Please note that the content of this book primarily consists of articles available from Wikipedia or other free sources online. Pages: 21. Chapters: Adelost, Aura (cheese), Bleuchatel, Bleu Benedictin, Bleu d'Auvergne, Bleu des Causses, Bleu de Bresse, Bleu de Gex, Bleu du Vercors-Sassenage, Blue cheese, Buxton Blue, Cabrales cheese, Cambozola, Danish Blue, Dolcelatte, Dorset Blue Vinney, Dovedale cheese, Dragon's Breath Blue, Fourme d'Ambert, Fourme de Montbrison, Gamalost, Gorgonzola (cheese), Grinzola, JaL Grubb, Lanark Blue, Lymeswold cheese, Maytag Blue cheese, Newport 1665, Norbury Blue, Picon Bejes-Tresviso, Rokpol, Roquefort, Saint Agur Blue, Shropshire Blue, Stichelton, Stichleton, Stilton cheese, Valdeon cheese, Wensleydale cheese, Wrekin White. Excerpt: Stilton is a type of English cheese, known for its characteristic strong smell and taste. It is produced in two varieties: the well-known blue and the lesser-known white. Both have been granted the status of a protected designation of origin by the European Commission, one of seventeen British products to have such a designation. This PDO status means that only cheese produced in the three counties of Derbyshire, Leicestershire, and Nottinghamshire and made according to a strict code may be called qStilton.q Thus any cheese produced in Stilton, the village in Cambridgeshire after which the cheese is named, would not be allowed to be called Stilton Cheese, although it could be called qStilton Village Cheeseq if it was not a blue cheese. According to the Stilton Cheesemaker's Association, the first Englishman to market blue Stilton cheese was Cooper Thornhill, owner of the Bell Inn on the Great North Road, in the village of Stilton, Huntingdonshire. Traditional legend has it that in 1730, Thornhill discovered a distinctive blue cheese while visiting a small farm near Melton Mowbray in rural Leicestershire - possibly in Wymondham. He fell in love with the cheese and made a business arrangement that granted the Bell Inn exclusive marketing rights to blue Stilton. Soon thereafter, wagon loads of cheese were being delivered to the inn. Since the main stagecoach routes from London to Northern England passed through the village of Stilton he was able to promote the sale of this cheese and the fame of Stilton rapidly spread. However, the first known written reference to Stilton cheese was in William Stukeley's Itinerarium Curiosum, Letter V, dated October 1722. Daniel Defoe in his 1724 work A Tour thro' the Whole Island of Great Britain notes, qWe pass'd Stilton, a town famous for cheese, which is call'd our English Parmesan, and is brought to table with the mites, or maggots round it, so thick, that they bring a spoon with them for you to eat the mites with, as you do the cPlease note that the content of this book primarily consists of articles available from Wikipedia or other free sources online.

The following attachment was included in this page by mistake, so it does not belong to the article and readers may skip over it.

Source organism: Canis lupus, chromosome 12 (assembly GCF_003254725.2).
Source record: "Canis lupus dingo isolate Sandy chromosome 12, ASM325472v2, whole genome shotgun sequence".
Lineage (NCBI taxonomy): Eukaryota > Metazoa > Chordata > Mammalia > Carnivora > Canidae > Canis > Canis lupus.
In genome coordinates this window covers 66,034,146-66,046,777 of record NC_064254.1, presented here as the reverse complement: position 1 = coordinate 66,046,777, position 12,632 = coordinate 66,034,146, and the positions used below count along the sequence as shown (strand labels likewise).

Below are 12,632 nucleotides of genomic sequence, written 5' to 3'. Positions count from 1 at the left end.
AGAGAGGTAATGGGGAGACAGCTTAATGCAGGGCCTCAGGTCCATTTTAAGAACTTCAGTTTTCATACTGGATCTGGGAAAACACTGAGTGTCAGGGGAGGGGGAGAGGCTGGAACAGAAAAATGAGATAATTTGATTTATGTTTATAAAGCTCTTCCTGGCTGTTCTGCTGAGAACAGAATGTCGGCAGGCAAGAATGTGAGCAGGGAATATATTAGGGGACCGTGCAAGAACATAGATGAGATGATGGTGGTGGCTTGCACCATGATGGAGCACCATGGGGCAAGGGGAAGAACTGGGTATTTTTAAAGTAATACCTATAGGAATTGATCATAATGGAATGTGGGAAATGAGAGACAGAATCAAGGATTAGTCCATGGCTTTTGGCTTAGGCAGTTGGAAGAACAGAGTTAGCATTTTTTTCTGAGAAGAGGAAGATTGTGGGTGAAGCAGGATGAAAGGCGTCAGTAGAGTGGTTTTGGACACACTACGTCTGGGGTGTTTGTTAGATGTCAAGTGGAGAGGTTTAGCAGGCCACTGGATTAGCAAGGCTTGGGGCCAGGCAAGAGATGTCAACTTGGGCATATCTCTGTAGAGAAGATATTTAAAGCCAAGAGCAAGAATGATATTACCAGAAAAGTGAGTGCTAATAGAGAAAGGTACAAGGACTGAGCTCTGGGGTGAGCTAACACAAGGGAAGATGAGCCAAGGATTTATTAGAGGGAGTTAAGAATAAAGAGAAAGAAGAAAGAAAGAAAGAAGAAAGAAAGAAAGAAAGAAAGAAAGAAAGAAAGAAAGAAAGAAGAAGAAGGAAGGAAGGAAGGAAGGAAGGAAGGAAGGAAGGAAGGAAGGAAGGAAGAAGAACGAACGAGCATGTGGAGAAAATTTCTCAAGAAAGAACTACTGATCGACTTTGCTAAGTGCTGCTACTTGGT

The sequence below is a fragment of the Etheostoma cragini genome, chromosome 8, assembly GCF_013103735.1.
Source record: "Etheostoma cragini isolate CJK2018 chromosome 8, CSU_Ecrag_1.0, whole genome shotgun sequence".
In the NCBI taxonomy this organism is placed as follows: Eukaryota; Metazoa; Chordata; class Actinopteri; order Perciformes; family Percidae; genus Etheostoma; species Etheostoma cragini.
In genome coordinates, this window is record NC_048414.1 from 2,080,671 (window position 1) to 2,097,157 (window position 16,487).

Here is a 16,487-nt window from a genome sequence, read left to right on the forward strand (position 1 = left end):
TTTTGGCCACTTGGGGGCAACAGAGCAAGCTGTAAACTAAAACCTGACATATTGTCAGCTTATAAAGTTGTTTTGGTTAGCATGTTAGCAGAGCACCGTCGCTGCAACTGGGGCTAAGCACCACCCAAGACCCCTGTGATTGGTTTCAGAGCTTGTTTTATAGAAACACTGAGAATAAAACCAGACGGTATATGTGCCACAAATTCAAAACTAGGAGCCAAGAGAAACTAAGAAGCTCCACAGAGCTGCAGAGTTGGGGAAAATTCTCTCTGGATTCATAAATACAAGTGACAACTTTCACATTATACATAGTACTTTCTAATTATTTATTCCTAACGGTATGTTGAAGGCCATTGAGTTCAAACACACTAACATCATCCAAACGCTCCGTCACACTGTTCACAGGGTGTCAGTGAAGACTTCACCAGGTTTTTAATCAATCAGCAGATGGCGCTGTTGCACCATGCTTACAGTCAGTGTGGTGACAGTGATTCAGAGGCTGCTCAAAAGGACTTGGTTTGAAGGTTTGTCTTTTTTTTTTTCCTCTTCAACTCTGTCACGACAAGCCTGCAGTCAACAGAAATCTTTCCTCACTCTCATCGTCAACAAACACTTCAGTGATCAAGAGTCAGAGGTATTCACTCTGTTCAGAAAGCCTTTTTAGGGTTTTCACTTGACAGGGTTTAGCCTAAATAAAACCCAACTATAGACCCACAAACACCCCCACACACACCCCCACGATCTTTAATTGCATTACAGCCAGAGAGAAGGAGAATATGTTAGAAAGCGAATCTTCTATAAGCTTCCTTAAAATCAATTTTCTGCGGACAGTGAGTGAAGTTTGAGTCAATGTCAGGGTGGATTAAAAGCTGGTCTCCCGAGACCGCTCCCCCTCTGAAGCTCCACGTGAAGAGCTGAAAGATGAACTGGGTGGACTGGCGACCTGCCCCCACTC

|Title||:||Blue Cheeses; Wensleydale Cheese, Roquefort, Dorset Blue Vinney, Stilton Cheese, Blue Cheese, Maytag Blue Cheese, Gorgonzola, Cheshire Cheese|
|Publisher||:||Books LLC, Wiki Series - 2010-05|